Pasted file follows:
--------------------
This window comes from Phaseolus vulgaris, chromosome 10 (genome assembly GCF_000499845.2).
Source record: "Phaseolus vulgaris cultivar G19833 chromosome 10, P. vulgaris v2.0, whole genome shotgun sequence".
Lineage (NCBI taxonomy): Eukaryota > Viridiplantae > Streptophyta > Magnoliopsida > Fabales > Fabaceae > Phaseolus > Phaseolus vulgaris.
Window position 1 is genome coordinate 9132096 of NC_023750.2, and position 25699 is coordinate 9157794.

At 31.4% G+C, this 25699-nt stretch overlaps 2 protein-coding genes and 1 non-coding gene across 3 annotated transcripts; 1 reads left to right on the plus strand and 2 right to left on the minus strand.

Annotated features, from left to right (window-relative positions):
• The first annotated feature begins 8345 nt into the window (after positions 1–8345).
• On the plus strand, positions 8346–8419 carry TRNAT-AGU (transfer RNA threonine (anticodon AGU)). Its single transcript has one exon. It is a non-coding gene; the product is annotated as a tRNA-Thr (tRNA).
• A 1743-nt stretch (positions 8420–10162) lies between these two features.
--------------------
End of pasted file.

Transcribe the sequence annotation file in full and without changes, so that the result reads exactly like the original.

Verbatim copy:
This window comes from Phaseolus vulgaris, chromosome 10 (genome assembly GCF_000499845.2).
Source record: "Phaseolus vulgaris cultivar G19833 chromosome 10, P. vulgaris v2.0, whole genome shotgun sequence".
Lineage (NCBI taxonomy): Eukaryota > Viridiplantae > Streptophyta > Magnoliopsida > Fabales > Fabaceae > Phaseolus > Phaseolus vulgaris.
Window position 1 is genome coordinate 9132096 of NC_023750.2, and position 25699 is coordinate 9157794.

At 31.4% G+C, this 25699-nt stretch overlaps 2 protein-coding genes and 1 non-coding gene across 3 annotated transcripts; 1 reads left to right on the plus strand and 2 right to left on the minus strand.

Annotated features, from left to right (window-relative positions):
• The first annotated feature begins 8345 nt into the window (after positions 1–8345).
• On the plus strand, positions 8346–8419 carry TRNAT-AGU (transfer RNA threonine (anticodon AGU)). Its single transcript has one exon. It is a non-coding gene; the product is annotated as a tRNA-Thr (tRNA).
• A 1743-nt stretch (positions 8420–10162) lies between these two features.